The Athlete Biological Passport: Enhancing clean sport
Wednesday, March 4, 2015 - 09:10
Promoting fair play and implementing ethical sport policies are among the options for promoting clean sport. Rules and regulations are created in order to protect the health and safety of participants – as well as the integrity of sport. However, in the world of elite performance, in which millimeters, milliseconds and milligrams matter, the equipment you use and what you put into your body can mean the difference between winning and losing.
The use of performance-enhancing drugs (PEDs), in elite sports is something that national sporting organizations and the World Anti-Doping Agency (WADA) have been trying to eliminate. Even as policies and technology to deter cheating have improved, some athletes still manage to stay a step ahead of the regulators.
In an effort to combat athletes who are willing to cheat, WADA has introduced a new system of detecting doping violations, the Athlete Biological Passport. Before exploring this new technique of catching doping cheats, let’s look at some of the measures already being used.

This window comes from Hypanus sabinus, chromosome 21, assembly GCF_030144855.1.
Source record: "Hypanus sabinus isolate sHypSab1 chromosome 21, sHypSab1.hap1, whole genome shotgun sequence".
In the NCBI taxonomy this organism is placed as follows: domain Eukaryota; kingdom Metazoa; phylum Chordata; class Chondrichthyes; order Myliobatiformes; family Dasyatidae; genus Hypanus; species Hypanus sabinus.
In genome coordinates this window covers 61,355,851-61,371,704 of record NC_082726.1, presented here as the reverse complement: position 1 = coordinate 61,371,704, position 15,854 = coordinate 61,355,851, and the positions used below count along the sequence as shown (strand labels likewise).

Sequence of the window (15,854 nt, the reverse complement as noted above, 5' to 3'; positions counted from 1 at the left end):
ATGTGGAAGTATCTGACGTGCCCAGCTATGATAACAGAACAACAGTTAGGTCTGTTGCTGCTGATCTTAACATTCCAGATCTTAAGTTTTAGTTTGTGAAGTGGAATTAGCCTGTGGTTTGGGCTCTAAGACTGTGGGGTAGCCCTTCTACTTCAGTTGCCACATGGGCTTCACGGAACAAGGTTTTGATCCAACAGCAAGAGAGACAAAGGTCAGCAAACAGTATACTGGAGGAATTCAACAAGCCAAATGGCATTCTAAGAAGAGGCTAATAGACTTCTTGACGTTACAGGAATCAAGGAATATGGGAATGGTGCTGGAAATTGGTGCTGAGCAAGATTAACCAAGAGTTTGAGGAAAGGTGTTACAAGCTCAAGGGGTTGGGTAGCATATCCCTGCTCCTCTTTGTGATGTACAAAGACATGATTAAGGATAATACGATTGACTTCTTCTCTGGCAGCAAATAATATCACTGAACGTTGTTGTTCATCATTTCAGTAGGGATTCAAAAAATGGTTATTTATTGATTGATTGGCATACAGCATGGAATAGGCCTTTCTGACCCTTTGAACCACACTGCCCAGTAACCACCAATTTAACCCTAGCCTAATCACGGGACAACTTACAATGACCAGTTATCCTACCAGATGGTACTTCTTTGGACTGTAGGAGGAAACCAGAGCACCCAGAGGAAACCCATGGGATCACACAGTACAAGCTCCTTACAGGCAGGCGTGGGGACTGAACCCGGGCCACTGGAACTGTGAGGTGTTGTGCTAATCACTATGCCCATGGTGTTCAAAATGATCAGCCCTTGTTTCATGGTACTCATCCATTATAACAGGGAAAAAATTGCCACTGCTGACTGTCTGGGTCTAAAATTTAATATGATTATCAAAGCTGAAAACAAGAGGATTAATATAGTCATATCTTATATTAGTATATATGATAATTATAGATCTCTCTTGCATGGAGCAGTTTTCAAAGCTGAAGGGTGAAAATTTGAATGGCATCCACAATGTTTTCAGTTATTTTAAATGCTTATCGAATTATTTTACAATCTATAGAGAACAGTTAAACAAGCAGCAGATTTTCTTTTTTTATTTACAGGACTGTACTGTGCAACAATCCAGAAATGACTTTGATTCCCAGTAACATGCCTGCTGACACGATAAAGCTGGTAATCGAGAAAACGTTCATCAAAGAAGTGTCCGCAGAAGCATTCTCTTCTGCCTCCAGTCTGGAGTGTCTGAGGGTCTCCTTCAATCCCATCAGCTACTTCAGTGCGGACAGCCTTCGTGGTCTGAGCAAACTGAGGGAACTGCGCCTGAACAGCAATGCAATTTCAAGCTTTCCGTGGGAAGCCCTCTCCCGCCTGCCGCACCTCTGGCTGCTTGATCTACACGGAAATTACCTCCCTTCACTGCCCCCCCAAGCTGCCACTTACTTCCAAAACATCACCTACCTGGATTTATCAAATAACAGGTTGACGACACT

- The registered testing pool is a program that requires top athletes both on the international and national levels to register their whereabouts for random testing.
- Sporting organizations have educational programs to inform their athletes about their rights and new policies being implemented.
- Anti-doping organizations, with the collaboration of WADA annually provide identified athletes with a Prohibited List of supplements banned under the World Anti-Doping Code.
These measures are in place to protect not only the athletes, but to also promote a fair playing field. The Athlete Biological Passport comes into play as another measure to ensure that athletes are operating within the rules. This new method allows for testers to compare an athlete’s blood or urine samples over a period of time. Over the short term, data may not reveal an infraction but over a period of 10, 20, and 30 samples it can provide invaluable information in combating doping in sports. It is a marked improvement on the old system used by testers to find the presence of banned substances. Having a system which looks for irregularities between samples is more likely to detect cheating over time.
Though the Athlete Biological Passport is still technically in its infancy and not a cure-it-all, it is another tool to create an equal playing field. Getting faster, higher, and stronger ethically gives every athlete an equal chance standing atop the podium.
References from the SIRC Collection:
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